Is It Time For Harry Potter To Die?
Already, Cursed Child is big—Potter big. As in the old days, fans lined up at bookstores before midnight on Saturday (July 30), and the book is already the top seller on Amazon. Yet despite having enjoyed some 15,000 pages of Potter books and 20 hours of Potter movies, I myself have no intention of reading Harry Potter and the Cursed Child, parts I or II.
Don’t get me wrong: I’m sure the latest addition to the Potter oeuvre is fine; perhaps it’s even great. But there’s something about current cultural trends that suggests an unwillingness—on consumers’ part? On media executives’ part?—to move on. (For more evidence one need look no further than Hollywood, where Spiderman, Batman, and Superman have been dominating at the box office for decades, and Star Wars has become more brand than actual narrative.) Our collective inability to stop clamoring for more iterations of the same story suggests, either directly or indirectly, that everything popular and new is best made from something popular and old—sometimes not even that old.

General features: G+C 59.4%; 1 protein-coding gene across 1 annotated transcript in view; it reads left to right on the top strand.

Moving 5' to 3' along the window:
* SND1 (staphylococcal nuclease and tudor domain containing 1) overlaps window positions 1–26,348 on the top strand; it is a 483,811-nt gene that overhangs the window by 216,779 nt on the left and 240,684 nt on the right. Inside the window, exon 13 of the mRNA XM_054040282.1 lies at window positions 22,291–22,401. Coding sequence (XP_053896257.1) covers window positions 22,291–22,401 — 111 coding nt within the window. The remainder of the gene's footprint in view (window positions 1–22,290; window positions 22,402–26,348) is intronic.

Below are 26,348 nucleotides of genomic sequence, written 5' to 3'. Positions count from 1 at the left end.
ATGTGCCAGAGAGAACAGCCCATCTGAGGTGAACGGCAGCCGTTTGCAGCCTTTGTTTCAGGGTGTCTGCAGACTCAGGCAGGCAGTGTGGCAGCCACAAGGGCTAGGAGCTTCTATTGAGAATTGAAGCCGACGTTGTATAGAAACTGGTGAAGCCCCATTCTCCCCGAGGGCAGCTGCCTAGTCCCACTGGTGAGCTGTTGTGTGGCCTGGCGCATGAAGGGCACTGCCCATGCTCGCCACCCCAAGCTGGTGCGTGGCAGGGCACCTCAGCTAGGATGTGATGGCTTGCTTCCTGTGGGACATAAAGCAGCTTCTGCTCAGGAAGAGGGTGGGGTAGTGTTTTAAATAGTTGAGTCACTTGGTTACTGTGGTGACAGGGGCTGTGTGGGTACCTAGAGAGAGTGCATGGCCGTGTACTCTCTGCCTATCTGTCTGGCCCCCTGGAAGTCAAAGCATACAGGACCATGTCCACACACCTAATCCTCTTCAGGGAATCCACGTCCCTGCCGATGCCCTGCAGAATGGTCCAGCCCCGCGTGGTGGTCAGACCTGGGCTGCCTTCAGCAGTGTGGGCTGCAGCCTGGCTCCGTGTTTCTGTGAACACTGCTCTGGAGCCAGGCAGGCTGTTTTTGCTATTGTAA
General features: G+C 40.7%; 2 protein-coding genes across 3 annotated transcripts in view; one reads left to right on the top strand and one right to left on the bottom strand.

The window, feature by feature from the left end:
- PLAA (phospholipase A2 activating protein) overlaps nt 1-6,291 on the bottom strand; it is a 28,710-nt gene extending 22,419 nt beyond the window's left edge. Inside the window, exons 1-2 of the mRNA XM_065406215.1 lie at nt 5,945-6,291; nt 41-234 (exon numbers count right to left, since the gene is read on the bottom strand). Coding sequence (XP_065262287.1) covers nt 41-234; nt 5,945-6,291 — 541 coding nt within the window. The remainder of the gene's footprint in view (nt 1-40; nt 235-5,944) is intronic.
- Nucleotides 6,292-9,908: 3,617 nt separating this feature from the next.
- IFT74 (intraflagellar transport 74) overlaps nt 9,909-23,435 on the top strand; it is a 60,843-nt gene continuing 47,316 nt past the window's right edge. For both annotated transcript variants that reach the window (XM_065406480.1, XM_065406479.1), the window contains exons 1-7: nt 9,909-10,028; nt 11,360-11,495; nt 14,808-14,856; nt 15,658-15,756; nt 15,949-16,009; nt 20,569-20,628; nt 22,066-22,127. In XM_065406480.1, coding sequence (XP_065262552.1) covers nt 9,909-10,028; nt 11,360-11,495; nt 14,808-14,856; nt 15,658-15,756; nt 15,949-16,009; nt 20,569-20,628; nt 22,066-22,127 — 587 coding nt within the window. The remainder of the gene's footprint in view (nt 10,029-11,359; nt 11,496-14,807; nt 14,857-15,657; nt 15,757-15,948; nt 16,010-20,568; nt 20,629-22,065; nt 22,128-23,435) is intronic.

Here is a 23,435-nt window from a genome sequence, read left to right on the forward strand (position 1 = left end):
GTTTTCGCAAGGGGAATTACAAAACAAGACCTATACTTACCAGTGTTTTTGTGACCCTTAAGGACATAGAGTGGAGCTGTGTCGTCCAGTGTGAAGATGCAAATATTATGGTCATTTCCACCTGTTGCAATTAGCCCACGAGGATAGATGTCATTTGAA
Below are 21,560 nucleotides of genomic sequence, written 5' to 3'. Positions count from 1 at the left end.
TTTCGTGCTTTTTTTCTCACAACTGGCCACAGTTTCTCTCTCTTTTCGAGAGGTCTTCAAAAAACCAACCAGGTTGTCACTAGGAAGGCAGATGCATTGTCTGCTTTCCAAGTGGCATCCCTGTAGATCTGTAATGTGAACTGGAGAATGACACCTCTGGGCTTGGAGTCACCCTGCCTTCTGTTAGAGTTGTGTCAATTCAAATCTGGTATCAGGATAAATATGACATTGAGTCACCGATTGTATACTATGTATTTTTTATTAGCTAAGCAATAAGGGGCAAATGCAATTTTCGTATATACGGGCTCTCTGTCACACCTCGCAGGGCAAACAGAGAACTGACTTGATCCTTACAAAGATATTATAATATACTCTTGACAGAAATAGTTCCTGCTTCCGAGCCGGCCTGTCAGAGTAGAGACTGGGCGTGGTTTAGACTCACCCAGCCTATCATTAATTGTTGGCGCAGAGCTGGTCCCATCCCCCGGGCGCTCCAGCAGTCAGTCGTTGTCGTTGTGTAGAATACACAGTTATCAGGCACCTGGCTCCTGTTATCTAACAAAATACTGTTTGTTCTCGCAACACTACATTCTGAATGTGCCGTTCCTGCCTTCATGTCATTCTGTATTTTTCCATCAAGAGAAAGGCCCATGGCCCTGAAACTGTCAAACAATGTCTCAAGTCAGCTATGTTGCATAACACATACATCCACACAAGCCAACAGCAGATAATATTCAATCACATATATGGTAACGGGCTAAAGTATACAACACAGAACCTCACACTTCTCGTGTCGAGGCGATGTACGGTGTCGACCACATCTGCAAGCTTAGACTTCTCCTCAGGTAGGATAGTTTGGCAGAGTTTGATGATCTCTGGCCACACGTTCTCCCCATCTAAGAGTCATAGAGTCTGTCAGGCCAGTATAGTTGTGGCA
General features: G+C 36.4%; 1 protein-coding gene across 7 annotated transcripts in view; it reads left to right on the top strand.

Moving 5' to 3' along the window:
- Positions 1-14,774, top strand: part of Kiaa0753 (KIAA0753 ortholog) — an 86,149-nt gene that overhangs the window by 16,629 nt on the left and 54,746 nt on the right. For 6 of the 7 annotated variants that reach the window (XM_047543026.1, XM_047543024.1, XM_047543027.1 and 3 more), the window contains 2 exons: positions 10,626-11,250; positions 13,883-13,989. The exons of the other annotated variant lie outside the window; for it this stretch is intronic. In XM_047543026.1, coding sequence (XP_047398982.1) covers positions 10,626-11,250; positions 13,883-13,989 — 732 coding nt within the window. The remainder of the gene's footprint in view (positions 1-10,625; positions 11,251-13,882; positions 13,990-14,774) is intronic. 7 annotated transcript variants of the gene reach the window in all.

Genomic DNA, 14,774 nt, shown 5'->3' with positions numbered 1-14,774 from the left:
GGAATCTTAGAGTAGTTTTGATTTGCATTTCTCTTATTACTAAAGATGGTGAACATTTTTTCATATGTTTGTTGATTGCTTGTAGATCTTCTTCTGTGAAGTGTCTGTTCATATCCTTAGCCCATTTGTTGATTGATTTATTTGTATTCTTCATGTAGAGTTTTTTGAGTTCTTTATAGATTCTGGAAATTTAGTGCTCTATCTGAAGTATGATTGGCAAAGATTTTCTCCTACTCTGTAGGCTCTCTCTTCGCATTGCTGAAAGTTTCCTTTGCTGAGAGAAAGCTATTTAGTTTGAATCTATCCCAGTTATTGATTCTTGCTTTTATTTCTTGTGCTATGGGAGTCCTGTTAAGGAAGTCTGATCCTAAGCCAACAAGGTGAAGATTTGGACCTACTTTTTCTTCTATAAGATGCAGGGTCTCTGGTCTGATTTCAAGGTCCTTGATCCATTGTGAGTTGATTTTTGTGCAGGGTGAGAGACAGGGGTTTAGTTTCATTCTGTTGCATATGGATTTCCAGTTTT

At first glance, it seems possible (joy!) to blame this on millennials. The capabilities and import of technology have grown so exponentially in the average millennial lifetime that many young people seem to feel prematurely nostalgic.